All the Right Movies
| Well, it was bound to happen. The Canucks finally found themselves in a shootout, and after ending up on the wrong side of it, there was no shortage of second-guessers with regards to the personnel deployed in the breakaway competition. Byron Ritchie was the shooter in question, as Markus Naslund and the Sedins watched from the bench. Numerous fans inquired about Alain Vigneault’s sanity after watching Ritchie miss, despite the fact he was 2-for-3 last season and received an endorsement from Roberto Luongo after practice sessions.
Youngblood (Rob Lowe) set the bar for precision in hockey over 20 years ago in the movie that bore his name.
With three seconds left in the final game of the OHL playoffs, Youngblood is awarded a penalty shot that can win the game for the Hamilton Mustangs. A quick circle at centre ice culminates in Youngblood kicking the puck up to his stick as he makes his way in on goal. A right-handed shot, he fakes slap shot, passes the puck behind his back to his left skate before kicking it back to his stick which he then uses to roof the puck behind a thoroughly confused Bombers’ goaltender!
Brilliant move by Youngblood, who then caps off his night by beating down tough-guy Carl Racki as time expires. No wonder he was carried off the ice by his teammates.
*Footnote: Roberto Luongo is doing just fine and does not need to study the form of Keanu Reeves, who played the Mustangs’ goalie and did his own stunts.
Think The Mighty Ducks is a kids’ movie? Think again. A young Conway (Joshua Jackson) also gets a chance to play hero when he too is awarded a penalty shot in the championship game as time runs out (what a weird coincidence!?!). Though Conway isn’t as good with his feet as Youngblood, he throws caution to the wind by executing his shot with no helmet on!
A simple yet effective forehand, backhand, forehand move is deployed before Conway buries the biscuit top shelf. Ducks win the championship and Jackson begins his real-life walk down the Yellow Brick Road that ends at Dawson’s Creek, where he eventually gets to make out with Katie Holmes.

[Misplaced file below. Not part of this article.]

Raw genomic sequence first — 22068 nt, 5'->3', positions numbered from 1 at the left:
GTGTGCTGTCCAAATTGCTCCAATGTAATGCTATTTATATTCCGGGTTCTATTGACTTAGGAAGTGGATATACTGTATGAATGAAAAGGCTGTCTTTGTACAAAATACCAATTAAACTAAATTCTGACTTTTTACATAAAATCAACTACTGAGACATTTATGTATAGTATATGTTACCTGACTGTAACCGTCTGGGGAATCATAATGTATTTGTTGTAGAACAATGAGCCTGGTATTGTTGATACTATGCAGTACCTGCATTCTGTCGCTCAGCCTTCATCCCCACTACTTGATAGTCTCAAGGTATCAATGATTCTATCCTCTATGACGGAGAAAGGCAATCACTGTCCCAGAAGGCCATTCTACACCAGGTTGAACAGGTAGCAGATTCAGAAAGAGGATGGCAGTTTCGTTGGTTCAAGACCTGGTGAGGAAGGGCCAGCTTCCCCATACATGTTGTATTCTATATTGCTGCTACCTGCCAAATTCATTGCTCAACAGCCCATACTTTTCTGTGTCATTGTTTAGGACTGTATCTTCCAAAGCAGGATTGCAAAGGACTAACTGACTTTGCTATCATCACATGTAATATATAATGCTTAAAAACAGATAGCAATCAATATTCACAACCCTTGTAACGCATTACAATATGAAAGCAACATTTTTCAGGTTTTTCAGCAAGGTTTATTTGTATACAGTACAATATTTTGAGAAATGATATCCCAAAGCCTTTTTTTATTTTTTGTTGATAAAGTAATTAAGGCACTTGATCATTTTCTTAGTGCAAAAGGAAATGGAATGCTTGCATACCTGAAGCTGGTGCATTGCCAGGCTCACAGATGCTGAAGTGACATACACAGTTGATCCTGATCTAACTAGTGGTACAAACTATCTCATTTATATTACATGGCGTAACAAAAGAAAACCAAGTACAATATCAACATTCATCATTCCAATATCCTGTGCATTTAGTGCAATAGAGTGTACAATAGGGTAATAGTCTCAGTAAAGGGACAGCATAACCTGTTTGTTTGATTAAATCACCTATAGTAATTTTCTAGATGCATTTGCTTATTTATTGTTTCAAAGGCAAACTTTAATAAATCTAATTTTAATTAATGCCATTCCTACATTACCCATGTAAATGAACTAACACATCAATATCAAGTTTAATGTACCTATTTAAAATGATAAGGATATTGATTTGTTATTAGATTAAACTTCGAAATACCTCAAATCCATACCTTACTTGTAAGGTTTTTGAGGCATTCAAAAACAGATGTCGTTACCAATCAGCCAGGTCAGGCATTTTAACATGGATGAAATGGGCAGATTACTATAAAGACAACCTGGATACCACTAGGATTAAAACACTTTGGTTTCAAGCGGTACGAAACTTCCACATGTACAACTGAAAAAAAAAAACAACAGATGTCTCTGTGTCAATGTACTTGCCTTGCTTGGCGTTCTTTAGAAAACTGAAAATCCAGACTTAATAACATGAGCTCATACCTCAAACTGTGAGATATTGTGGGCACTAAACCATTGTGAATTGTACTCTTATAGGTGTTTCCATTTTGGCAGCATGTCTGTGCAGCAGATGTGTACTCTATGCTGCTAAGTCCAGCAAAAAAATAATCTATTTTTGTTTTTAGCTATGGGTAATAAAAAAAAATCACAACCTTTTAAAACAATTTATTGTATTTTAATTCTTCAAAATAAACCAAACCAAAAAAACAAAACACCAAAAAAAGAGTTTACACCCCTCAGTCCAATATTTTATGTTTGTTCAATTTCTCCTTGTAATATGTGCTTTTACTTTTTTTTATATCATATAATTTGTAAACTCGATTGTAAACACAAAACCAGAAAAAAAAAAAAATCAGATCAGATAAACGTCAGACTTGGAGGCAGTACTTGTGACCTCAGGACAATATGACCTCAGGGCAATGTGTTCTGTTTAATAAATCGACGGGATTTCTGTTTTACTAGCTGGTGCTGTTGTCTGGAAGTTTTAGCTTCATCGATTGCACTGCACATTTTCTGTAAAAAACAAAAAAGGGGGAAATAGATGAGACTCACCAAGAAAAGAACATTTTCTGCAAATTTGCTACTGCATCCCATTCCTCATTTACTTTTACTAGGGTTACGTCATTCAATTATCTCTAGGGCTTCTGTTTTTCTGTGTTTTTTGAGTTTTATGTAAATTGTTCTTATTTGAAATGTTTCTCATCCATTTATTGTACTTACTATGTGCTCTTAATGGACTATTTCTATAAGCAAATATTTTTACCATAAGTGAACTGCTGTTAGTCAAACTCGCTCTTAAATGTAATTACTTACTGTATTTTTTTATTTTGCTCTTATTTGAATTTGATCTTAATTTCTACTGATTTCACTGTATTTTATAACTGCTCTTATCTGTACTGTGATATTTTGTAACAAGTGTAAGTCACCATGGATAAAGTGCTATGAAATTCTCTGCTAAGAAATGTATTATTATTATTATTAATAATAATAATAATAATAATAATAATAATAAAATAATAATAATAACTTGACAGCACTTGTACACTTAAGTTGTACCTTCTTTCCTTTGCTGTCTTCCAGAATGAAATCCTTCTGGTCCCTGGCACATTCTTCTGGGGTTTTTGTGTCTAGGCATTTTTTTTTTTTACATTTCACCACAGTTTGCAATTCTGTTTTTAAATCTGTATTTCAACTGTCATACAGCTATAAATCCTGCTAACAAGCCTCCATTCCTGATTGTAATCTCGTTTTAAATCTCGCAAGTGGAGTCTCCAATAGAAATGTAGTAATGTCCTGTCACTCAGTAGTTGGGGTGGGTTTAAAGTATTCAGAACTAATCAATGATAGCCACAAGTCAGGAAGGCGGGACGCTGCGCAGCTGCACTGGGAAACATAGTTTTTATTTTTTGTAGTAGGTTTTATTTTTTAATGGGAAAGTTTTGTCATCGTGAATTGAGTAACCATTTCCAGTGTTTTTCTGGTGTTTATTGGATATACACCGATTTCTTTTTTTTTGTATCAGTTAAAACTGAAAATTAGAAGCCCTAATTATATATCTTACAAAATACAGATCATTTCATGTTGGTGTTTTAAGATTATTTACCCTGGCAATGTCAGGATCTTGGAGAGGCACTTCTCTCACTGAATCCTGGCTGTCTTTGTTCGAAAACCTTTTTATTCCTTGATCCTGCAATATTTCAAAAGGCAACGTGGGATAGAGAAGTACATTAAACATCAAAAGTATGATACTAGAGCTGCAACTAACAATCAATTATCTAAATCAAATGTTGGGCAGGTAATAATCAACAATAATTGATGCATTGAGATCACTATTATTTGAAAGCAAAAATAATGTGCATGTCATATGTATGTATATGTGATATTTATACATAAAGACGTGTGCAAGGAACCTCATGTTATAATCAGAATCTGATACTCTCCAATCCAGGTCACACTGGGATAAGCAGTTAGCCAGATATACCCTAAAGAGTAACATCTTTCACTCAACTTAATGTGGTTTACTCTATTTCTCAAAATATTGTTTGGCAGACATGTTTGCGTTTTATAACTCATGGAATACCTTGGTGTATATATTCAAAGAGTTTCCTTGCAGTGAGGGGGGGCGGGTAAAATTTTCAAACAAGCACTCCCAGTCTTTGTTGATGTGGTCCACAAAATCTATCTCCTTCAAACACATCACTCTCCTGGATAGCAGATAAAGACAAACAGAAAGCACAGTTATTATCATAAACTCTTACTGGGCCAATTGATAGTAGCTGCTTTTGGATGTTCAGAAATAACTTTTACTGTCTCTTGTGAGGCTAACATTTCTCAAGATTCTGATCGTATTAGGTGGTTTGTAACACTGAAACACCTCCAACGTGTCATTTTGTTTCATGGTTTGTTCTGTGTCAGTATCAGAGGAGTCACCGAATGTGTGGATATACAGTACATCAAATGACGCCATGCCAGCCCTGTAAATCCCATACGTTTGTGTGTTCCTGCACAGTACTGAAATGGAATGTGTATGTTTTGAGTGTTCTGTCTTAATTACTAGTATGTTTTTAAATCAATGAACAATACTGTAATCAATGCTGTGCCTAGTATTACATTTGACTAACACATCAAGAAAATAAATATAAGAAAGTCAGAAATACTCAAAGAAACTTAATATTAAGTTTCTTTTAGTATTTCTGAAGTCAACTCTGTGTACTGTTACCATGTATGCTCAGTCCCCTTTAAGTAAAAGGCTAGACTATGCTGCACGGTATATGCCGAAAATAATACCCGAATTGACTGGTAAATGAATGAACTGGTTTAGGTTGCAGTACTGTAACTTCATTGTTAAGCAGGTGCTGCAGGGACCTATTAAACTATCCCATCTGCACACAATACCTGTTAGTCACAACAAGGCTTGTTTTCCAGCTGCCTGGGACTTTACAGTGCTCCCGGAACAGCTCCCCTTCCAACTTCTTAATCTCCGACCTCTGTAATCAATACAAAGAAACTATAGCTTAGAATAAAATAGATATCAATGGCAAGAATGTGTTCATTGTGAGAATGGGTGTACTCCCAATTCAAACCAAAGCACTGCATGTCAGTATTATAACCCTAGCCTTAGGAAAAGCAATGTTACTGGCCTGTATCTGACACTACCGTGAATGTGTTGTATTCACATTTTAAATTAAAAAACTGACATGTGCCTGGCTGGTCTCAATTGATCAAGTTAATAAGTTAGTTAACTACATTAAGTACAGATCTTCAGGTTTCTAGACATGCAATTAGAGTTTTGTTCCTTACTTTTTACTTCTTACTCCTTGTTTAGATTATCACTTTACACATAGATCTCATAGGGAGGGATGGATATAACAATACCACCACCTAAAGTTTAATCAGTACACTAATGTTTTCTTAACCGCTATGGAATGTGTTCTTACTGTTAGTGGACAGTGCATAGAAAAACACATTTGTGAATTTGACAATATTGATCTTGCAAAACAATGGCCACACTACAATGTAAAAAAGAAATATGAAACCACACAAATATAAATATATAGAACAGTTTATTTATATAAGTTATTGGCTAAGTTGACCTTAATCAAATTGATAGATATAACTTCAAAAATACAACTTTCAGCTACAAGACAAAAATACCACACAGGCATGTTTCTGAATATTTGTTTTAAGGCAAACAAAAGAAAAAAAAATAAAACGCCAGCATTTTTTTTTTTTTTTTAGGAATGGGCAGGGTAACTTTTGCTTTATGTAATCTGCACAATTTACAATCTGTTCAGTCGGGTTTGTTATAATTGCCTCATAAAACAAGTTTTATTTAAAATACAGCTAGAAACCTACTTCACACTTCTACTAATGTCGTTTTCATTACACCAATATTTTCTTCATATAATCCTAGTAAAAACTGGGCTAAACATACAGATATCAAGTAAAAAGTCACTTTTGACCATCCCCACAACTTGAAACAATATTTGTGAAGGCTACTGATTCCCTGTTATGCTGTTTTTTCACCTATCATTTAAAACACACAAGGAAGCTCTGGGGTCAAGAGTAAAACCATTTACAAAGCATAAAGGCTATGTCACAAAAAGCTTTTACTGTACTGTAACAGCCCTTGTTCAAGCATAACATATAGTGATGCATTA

FAST EDDIE FELSON
Whether it’s in The Hustler or The Color of Money, Felson displays a vast array of shots from every conceivable angle that could inspire some creative new moves on ice.
Felson (Paul Newman) is a pool shark who’s game is so airtight that he defeats slick-shooting legend Minnesota Fats (and as the Canucks know, beating Minnesota in a shootout is no easy task!). Years later, he imparts his wisdom to up-and-comer Vincent Lauria (Tom Cruise), who in turn inspires Fast Eddie to make a comeback.
Eddie proves in both films that he’s at his best when the big money is on the line, and this study in mental toughness can only benefit the Canucks when it comes time to decide a game. Felson’s one loss to Fats in The Hustler will also teach the local lads a valuable lesson: Don’t get drunk when you are playing.
Whether he’s twirling the twine from long range or jamming one in from in tight, Shuttlesworth (Ray Allen) certainly lives up to the title of He Got Game. As the best high school basketball prospect in the country, Shuttlesworth puts on a dazzling display of athletic moves that when translated to the ice would overwhelm even the stingiest of goaltenders.
Admittedly, part of the reason I am suggesting this movie is the hope that the Sedins will see it and decide to grow afros like the one Denzel Washington sports in the flick. That would be amazing and render even Mike Commodore extremely jealous.
The guy’s name is Shooter; need I say more? Although portrayed as a villain in Happy Gilmore, McGavin (Christopher Macdonald) has the style to win over fans and take the excitement level at GM Place to a whole new level.
When he makes his shot (which is pretty much always), he points his fingers like guns before declaring “Shooter!” and giving himself the thumbs up as he collects paycheque after paycheque. Shooter can win with his power game (ie slap shot) or his finesse game (translation: deke), but it should be noted that only two-thirds of the movie should be shown in Canucks’ film study as McGavin struggles amidst adverse conditions in the final tournament.
However, the tail end of the movie may be informative for Markus Naslund who could learn something from Happy (Adam Sandler) in the captain’s on-going quest to get more on his slap shot.
I’m sure even hockey purists will embrace this alternative form of skill development as the Canucks try to improve on their proficiency in the shootout. When Vancouver begins to dominate this game-determining skills contest, it will become apparent that it’s no coincidence that Scotty Bowman and I share the same first name.